A: The Disaster Recovery Score app is a Progressive Web App (PWA) built with Vue.js. PWAs are the cutting edge of app development and are extremely versatile. This means that there is no limit to how users can access the Disaster Recovery Score app, it can be easily packaged and published to both the App Store and Google Play. It can also be accessed from any computer with a web browser.


All of this is possible from a single codebase that provides users with a consistent user experience regardless of what device they’re using. The app is deployed on Firebase Hosting and user data is stored in Firebase Firestore. To leverage Visa APIs and store user documents, we implemented several Java microservices and deployed them on Google Cloud Kubernetes. Documents uploaded to the app’s digital vault are securely stored in Google Cloud Storage.


All of these technologies come together to make Disaster Recovery Score available to all small businesses and able to scale, even if every small in the US used it to prepare for natural disasters.


Q: Which Visa APIs did you use and how did it enhance your solution?


A: Disaster Recovery Score uses both the Merchant Locator API and the Authorize.net Payment API.


One of the subscores used to calculate a business's Disaster Recovery Score is their access to operational suppliers score. This subscore is determined by how many supplier’s they have entered into the app that they intend to use after a natural disaster. Usually a small business will buy supplies from a neighboring supplier but after a natural disaster it’s possible that their usual neighboring supplier is also impacted by the natural disaster and is unable to help. By using the Visa Merchant Locator API, we were able to provide the user with the ability to search for suppliers that would probably be outside of the impacted area of the natural disaster. The user specifies a radius and the app returns merchants that are outside of that radius. The user can then add them to their operational suppliers list. This way the small business will already know what suppliers they can use when they need supplies after a natural disaster.




 Another subscore is the small business’s ability to recover revenue flow. It’s possible that a small business may be ready to do business after a natural disaster but internet connectivity may be down or the business’s point of sale is damaged. By using the Authorize.net Payment API, The Disaster Recovery Score app provides the small business with an emergency point of sale so that they can accept payments with only a mobile device and cell signal.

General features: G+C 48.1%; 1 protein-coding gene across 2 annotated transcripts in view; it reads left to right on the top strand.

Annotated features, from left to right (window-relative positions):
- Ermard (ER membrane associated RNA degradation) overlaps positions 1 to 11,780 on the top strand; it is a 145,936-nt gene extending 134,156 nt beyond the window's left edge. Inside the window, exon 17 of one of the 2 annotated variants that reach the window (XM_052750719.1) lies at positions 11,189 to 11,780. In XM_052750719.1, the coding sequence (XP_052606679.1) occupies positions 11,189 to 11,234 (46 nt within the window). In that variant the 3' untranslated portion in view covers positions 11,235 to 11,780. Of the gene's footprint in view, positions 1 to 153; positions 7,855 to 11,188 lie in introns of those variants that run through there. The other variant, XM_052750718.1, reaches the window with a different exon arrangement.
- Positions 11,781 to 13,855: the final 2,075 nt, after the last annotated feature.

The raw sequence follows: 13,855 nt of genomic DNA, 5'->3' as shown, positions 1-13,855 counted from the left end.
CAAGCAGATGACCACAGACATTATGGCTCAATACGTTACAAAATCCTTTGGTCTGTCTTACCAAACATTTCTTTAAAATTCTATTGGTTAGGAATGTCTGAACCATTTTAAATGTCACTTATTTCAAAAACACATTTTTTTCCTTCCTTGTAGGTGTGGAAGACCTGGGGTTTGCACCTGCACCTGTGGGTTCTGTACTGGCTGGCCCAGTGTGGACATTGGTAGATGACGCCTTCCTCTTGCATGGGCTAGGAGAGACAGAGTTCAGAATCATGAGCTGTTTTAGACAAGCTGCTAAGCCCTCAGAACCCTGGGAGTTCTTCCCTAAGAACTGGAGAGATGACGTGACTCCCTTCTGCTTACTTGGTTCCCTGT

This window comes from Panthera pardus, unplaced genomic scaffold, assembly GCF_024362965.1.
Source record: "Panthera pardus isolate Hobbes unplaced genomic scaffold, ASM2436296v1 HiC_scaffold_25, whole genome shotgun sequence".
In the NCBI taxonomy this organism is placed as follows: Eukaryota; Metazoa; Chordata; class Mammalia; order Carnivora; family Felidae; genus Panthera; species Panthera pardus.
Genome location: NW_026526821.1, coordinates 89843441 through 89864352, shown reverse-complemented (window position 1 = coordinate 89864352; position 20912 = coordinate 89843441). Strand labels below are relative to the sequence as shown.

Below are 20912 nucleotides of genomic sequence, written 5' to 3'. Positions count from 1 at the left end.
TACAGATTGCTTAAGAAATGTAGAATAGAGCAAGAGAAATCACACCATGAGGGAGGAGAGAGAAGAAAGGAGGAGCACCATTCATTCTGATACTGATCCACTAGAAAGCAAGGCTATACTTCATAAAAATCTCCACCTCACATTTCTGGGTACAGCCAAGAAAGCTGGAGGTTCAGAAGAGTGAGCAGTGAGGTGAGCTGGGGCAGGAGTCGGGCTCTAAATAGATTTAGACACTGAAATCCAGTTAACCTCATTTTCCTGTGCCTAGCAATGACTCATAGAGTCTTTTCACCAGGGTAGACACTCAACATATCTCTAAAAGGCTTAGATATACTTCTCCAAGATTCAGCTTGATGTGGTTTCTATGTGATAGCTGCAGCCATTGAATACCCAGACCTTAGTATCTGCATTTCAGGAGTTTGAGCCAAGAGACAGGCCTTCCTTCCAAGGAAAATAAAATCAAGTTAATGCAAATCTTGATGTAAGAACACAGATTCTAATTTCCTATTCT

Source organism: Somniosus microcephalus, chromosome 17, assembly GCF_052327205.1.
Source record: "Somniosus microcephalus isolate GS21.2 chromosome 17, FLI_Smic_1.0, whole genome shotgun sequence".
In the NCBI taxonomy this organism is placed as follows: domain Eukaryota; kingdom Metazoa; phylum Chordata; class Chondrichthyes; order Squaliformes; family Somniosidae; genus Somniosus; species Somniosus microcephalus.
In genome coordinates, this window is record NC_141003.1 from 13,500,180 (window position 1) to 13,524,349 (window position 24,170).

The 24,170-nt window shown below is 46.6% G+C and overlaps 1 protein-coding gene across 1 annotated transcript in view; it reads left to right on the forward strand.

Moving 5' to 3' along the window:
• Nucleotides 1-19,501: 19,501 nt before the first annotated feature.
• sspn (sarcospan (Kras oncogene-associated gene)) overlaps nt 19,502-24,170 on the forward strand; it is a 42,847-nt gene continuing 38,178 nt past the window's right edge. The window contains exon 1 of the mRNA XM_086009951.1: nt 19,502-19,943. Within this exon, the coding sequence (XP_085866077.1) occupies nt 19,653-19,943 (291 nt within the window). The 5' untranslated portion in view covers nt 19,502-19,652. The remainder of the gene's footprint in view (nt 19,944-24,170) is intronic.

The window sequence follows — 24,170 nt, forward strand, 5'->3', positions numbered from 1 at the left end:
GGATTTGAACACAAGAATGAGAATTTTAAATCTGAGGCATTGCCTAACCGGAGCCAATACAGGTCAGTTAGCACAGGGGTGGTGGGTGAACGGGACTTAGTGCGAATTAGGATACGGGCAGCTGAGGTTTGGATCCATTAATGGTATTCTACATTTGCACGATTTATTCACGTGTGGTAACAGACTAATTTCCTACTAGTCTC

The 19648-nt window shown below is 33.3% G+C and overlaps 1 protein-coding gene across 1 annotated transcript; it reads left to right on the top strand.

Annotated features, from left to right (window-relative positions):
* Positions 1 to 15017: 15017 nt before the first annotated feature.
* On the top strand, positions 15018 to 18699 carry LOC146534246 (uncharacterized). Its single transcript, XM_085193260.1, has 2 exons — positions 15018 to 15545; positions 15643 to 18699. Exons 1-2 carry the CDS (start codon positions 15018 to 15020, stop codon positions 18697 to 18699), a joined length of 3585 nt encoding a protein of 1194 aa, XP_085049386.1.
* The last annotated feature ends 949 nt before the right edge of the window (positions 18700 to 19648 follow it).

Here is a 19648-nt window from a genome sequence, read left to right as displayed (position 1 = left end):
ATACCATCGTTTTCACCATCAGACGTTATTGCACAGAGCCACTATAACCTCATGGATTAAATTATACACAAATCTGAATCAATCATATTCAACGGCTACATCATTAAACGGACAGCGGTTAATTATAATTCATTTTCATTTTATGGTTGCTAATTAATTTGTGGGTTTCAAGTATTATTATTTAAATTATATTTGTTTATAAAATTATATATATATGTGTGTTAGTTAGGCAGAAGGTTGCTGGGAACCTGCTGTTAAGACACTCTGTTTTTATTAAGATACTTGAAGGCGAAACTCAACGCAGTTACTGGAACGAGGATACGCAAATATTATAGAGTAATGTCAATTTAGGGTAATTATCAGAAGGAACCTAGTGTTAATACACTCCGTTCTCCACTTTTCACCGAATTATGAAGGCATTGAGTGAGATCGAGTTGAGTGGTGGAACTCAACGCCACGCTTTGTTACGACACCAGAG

Q: What is next for Disaster Recovery Score? And/or How would you build out the features more?


A: When we spoke to Janice at the hackathon she said that one of the biggest roadblocks to recovery was securing the funds needed to buy the things needed to get back in business. All of the replacement equipment and supplies had to be purchased on lines of credit, while all of the cash they had saved up went to paying employees, because employees can only be paid with cash. Of course they had insurance and they had applied for disaster recovery loans from the SBA, but those funds would take at least a month to show up. Each new line of credit she established brought her credit score down which made it harder to open other lines of credit. To creditors, all of this extra spending looks like they’re going on a shopping spree when in reality it’s the only way to get back in business.


Using the Disaster Recovery Score app and working through all of the subscores could be part of an application process for a new type of Visa card called the “The Visa Disaster Recovery Card”. Visa would review and verify the information entered into the app the same way they review and verify information in other credit card applications. A small business’s traditional credit score and Disaster Recovery Score could be used to determine the business’s credit line. The credit line would then be activated when a natural disaster is declared in the small business’s area and provide them with the liquidity to buy what they need immediately after disaster strikes.



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The team won Best Use of Visa APIs and 2nd Place Overall, going home with $20K in cash prizes. Congrats! 


What do you think about the project? Comment below.